Our local guide is not just incredibly knowledgeable but, like like all Abercrombie & Kent’s guides here, a qualified Egyptologist. George (a Coptic Christian) patiently attempts to give us a snap shot of a civilisation which ruled for a mind-boggling 3,000 years and whose remnants still stand thousands of years later. “This, oh this isn’t that old,” he says with a dismissive wave at one point, “about 2,300 years”
On board, the chilled towels, beers, and bowls of peanuts keep coming if you want them to. The top deck has day beds swathed in white cotton and a cooling plunge pool. Lunch is served on the rear deck and is a huge buffer of barbequed meat and fish with crisp salads and side dishes like aubergine stew, followed by an unavoidable dessert selection.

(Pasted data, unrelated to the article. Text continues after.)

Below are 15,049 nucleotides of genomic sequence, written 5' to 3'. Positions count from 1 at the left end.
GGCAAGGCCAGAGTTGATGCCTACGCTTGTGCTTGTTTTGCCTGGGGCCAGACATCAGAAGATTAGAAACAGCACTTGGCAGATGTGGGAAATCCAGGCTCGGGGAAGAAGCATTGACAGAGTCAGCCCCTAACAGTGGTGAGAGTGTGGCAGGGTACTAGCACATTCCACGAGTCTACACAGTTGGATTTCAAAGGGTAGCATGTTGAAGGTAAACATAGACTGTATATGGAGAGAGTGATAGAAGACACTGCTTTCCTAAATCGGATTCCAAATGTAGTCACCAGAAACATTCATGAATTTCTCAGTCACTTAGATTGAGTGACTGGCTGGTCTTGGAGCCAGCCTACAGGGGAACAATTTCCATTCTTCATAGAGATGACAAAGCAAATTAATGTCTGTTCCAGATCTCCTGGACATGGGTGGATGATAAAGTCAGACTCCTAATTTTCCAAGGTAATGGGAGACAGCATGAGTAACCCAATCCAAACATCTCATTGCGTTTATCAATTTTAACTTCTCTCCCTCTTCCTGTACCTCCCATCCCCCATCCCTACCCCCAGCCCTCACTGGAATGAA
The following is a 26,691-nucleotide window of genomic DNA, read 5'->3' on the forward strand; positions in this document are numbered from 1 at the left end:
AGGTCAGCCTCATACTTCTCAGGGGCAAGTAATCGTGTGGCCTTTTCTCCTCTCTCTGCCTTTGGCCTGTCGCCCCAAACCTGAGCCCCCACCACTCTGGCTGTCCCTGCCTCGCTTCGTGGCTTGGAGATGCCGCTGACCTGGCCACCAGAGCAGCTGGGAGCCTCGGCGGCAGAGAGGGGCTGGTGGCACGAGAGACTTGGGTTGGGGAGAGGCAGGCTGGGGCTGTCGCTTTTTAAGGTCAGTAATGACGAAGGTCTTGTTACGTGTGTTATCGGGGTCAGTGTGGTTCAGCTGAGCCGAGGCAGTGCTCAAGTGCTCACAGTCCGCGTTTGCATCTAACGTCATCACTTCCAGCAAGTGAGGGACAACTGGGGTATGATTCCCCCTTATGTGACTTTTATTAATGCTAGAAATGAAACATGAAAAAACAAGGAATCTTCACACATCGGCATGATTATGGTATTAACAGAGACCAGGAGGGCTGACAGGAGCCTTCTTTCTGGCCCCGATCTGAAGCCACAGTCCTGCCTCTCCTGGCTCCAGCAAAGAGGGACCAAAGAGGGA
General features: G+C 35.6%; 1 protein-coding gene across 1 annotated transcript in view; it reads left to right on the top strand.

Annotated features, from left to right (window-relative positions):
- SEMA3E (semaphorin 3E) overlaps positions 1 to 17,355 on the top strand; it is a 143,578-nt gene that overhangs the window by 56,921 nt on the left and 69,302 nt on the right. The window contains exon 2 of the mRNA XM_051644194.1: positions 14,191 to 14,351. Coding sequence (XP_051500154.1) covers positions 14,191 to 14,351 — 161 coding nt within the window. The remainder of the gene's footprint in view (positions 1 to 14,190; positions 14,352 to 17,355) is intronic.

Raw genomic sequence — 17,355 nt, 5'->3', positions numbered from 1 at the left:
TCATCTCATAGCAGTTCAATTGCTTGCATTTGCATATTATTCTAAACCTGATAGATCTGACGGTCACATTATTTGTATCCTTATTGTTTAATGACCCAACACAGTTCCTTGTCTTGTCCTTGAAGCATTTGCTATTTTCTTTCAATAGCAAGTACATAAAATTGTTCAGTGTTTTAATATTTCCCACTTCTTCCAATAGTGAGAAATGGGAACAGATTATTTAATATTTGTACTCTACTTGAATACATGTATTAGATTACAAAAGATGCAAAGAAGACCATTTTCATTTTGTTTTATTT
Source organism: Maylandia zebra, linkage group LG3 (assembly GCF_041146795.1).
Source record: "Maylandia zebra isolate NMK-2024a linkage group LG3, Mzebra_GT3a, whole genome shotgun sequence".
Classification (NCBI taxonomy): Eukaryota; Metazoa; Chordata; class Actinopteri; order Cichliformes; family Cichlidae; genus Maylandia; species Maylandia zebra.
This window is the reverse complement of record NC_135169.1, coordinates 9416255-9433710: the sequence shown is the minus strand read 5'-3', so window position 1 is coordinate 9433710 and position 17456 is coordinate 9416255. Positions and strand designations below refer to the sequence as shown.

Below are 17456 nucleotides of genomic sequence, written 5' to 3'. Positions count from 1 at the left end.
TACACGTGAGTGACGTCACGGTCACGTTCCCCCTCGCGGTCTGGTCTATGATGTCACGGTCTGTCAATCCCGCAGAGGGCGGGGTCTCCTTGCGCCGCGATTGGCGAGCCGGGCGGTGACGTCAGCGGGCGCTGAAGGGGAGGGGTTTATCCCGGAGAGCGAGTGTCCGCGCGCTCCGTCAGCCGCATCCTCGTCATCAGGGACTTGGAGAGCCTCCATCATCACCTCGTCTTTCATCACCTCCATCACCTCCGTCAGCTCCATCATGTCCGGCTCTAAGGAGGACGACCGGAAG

I stay up to watch as we pass through a loch around midnight and then retire to bed, lying in the dark and watching the neon lights of unknown towns sweep by.
Fact or Fiction
As the trip goes on the gods and their triumphs and tragedies become as real as the kings and queens, and the line between reality and legend becomes blurred. The sky goddess Nut, always pictured hugging the earth in a yoga-style pose, seems as plausible as Queen Hatshepsut and her mortuary temple.
Lined with almost perfect statures in her image, from a distance it looks like a modern luxury hotel, its vastness dwarfed by the cliffs of Deir el-Bahari. Inside, paintings of fish, monkeys, big cats, and giraffes are still incredibly vivid after 3,500 years.
They are evidence that Hatshepsut traded with the exotic Land of Punt, whose exact location is still debated by historians, though theories include Eritrea and Ethiopia.